On Friday, Blue Origin launched their same New Shepard rocket booster that it launched into space two months ago. Looks like the commercial space race for reusable rockets is on—SpaceX is flashier with bigger trajectories, but Blue Origin keeps winning the race to first.

The original New Shepard flight in November boosted the rocket to 329,839 feet altitude (100.5 kilometers), and landed it vertically back at their test field in Texas. This carried it above above the Karman line, the official definition of the hazy boundary between the Earth’s atmosphere and space, making it the first rocket to travel to space and return to land vertically back on Earth.

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At the time, SpaceX’s Elon Musk gave Blue Origin’s Jeff Bezos grief (mixed with congratulations) that getting to space wasn’t the same as orbital spaceflight. He legitimately emphasized that what he was doing with SpaceX and the Falcon 9 was in a totally different class. SpaceX pulled off its own first post-mission vertical landing a month later, delivering a Falcon 9 rocket to Cape Canaveral in Florida.

We totally agree with Musk—Blue Origin is bopping around the bunny slopes while SpaceX is skipping through moguls on black diamond death traps—but it’s delightful to see so much progress on the same concept. To bring the winter imagery to the snapping point, at least both companies are pushing their individual technologies and techniques for reusable rockets, not hiding in the lodge whining about how it’s cold and impossible outside.

New Shepard landing in November 2015. Image credit: Blue Origin

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We’ve covered SpaceX running its recovered Falcon 9 through its post-flight checkup, but haven’t heard a peep from Blue Origin until today. Apparently New Shepard performed almost exactly to modeled predictions, making refurbishment straightforward. Engineers replaced crew capsule parachutes and pyro igniters, ran checkups, and upgraded the software.

In its second flight, New Shepard reached an apogee of 333,582 feet (101.7 kilometers). It’s landing this time was a little different. Part of the software upgrade was reprioritizing how the rocket targets touchdown. The rocket no longer aims for the center of the pad at all costs. Instead although it targets the center, it will down anywhere convenient. In more technical terms, it prioritized the vertical altitude over longitudinal adjustments, meaning that it doesn’t make last-minute swerves compensating for low-altitude gusts just before landing.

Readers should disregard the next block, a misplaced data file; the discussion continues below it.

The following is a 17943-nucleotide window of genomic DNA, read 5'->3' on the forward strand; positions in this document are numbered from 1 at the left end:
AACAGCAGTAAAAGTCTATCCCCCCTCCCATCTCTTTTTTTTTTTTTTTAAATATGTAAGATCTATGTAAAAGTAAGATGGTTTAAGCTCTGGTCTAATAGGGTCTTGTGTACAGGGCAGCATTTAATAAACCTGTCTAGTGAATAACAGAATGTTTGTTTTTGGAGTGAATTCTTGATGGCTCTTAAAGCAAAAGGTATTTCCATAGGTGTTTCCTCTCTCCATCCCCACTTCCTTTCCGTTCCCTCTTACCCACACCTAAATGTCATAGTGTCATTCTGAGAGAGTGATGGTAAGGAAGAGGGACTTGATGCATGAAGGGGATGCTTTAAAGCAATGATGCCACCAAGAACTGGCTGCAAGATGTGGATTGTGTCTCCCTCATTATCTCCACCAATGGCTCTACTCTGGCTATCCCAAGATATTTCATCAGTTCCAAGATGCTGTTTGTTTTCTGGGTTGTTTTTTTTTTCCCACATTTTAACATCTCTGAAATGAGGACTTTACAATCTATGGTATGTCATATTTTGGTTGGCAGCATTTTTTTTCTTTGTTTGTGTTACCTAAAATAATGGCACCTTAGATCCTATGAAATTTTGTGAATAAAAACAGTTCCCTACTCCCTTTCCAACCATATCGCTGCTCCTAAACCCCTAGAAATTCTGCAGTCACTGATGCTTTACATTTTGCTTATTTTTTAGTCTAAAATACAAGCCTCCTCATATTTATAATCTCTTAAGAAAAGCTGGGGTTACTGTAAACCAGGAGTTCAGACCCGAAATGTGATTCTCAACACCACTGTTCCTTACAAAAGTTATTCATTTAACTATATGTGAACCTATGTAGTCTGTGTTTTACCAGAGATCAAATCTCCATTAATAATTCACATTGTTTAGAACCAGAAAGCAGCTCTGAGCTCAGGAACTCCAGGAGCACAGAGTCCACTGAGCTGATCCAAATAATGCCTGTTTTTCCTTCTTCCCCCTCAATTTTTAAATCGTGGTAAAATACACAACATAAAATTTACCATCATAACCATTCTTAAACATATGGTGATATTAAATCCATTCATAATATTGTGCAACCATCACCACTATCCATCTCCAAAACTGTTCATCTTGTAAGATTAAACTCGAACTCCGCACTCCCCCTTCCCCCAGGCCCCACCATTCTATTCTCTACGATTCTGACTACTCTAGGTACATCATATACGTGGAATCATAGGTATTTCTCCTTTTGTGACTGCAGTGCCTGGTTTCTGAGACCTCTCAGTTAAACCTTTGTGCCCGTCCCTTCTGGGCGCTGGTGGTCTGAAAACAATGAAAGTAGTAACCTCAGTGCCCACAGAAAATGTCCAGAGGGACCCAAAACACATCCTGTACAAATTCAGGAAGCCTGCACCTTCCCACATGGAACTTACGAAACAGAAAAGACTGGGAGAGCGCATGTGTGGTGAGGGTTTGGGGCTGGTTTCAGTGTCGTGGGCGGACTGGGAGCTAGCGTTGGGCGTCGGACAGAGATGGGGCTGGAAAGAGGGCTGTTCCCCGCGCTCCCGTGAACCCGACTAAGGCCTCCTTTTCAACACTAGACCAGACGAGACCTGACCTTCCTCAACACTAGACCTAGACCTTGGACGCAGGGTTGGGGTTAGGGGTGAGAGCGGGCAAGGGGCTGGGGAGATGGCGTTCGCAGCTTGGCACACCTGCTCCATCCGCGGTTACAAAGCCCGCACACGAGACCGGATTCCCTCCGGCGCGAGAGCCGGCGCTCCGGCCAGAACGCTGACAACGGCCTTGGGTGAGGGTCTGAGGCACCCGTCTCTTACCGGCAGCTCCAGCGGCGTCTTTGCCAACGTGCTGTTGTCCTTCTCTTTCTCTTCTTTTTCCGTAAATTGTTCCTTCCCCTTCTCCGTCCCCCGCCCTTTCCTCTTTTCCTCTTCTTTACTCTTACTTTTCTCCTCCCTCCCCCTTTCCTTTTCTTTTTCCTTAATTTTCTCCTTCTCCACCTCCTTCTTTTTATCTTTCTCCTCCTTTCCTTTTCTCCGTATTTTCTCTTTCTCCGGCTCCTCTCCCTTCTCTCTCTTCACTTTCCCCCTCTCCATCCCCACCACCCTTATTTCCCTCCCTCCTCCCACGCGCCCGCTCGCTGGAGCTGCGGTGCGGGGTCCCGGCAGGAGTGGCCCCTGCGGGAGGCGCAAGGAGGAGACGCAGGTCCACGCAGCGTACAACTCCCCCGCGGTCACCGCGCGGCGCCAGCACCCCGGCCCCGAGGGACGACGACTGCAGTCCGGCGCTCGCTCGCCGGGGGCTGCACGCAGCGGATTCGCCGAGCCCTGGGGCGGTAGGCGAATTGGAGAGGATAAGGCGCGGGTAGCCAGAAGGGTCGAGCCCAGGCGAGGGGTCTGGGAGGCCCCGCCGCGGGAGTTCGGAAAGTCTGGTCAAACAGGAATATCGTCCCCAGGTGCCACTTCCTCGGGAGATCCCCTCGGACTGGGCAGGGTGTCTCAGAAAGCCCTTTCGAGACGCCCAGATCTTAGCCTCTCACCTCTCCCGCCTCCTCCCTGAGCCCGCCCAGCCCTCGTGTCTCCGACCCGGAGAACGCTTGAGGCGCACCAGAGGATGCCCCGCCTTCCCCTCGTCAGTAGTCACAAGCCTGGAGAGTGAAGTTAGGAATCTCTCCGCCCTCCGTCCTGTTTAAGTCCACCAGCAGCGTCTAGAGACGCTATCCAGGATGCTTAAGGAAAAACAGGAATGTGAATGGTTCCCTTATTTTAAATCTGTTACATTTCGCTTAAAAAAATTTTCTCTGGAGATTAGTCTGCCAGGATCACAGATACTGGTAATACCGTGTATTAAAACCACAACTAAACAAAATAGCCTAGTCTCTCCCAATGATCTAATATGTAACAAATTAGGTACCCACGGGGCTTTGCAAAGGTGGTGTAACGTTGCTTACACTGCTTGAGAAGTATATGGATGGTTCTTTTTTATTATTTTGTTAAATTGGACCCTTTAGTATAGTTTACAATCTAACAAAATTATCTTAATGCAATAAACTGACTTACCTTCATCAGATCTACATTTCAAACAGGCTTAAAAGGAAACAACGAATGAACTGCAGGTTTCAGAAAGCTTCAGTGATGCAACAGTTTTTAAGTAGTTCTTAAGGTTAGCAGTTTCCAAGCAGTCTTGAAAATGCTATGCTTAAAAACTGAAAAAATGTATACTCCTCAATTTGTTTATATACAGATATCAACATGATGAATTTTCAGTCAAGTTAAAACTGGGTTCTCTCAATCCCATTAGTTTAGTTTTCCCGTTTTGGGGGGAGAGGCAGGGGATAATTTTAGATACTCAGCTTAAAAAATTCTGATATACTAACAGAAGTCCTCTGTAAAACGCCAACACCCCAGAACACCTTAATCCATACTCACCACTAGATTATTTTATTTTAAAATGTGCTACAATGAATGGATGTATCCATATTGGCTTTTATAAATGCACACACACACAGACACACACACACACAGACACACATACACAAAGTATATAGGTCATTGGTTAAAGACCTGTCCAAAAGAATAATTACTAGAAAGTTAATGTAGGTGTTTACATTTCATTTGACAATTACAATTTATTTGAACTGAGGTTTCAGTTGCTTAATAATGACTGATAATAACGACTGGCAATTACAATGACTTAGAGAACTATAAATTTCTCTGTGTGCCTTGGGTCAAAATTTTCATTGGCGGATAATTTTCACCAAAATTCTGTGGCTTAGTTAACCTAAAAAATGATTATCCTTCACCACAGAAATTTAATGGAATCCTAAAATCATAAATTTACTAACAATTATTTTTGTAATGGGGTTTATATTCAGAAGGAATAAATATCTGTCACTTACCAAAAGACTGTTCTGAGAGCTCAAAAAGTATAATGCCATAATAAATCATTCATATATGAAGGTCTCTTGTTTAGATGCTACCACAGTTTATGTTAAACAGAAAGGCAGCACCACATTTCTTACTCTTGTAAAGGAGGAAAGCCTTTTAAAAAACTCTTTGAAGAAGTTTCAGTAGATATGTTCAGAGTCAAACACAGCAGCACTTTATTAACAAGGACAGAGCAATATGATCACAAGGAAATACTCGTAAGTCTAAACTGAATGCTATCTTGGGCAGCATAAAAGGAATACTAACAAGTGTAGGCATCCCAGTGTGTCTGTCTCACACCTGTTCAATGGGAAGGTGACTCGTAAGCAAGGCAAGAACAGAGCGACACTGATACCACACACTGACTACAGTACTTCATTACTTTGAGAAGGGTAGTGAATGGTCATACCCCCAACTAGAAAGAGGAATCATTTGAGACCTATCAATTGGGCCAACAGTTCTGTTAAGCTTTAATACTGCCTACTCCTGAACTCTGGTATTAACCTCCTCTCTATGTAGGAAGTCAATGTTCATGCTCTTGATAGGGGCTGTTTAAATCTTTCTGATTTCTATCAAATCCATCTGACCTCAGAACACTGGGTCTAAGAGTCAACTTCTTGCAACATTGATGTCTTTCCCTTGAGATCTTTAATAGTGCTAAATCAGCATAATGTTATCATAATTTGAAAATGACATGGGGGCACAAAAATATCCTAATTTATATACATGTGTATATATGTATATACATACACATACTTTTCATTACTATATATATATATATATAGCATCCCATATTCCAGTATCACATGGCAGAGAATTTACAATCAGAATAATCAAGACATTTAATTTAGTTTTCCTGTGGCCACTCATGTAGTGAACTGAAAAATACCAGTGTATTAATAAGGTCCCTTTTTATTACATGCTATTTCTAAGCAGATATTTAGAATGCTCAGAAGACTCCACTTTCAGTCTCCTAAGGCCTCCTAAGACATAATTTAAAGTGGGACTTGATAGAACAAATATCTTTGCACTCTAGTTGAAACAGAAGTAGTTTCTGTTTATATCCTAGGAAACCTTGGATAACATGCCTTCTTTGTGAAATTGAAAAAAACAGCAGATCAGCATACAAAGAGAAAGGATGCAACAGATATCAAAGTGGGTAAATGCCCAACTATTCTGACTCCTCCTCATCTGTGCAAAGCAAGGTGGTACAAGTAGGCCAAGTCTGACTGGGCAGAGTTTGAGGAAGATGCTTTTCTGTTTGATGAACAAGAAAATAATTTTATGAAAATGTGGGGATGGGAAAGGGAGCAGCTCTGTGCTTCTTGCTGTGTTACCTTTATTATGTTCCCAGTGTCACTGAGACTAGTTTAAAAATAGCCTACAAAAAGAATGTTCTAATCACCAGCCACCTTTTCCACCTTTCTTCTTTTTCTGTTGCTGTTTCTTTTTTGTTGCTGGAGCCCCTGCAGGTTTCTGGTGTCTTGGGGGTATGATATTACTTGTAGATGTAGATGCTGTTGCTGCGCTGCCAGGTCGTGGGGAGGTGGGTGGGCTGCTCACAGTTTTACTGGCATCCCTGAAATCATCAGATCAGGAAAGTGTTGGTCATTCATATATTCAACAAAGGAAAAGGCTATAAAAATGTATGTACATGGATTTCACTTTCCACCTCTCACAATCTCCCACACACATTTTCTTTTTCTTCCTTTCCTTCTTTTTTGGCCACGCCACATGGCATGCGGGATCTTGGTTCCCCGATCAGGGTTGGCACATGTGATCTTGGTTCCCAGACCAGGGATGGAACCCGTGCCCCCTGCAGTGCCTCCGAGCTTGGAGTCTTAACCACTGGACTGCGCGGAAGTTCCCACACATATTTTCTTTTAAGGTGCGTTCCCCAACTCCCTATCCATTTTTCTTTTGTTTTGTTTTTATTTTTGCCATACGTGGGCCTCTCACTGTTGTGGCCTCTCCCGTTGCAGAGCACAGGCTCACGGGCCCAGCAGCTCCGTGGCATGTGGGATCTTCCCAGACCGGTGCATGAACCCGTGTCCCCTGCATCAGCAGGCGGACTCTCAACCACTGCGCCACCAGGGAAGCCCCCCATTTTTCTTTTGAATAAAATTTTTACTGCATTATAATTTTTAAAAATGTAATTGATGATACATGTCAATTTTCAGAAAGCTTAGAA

The same New Shepard rocket launching and landing again in January 2016. Image credit: Blue Origin

Unlike Musk’s plan to put his landed Falcon 9 in a museum (or at least never fly it again), Bezos is already planning on launching and landing this same rocket again and again and again all year long. In a statement accompanying the video release, he also writes that this year will see more testing of Blue Origin’s BE-4 engine.

This is the best space race ever. Between Blue Origin’s tourism and SpaceX’s payloads, reusable rockets are going to become a mundane reality. It’s going to be an incredible day when vertical landings are on par with the (admittedly always excellent) excitement of a launch where we debate if they’re novel enough to cover. The future is spellbinding.

Update: Blue Origin released an adorable video of just how excited their team was with each landing. Excited engineers are also excellent!

[Blue Origin]

Top image: Blue Origin’s New Shepard launching on January 22, 2016 after previously launching and landing in November 2015. Image credit: Blue Origin/Mika McKinnon.


Contact the author at mika.mckinnon@io9.com or follow her at @MikaMcKinnon.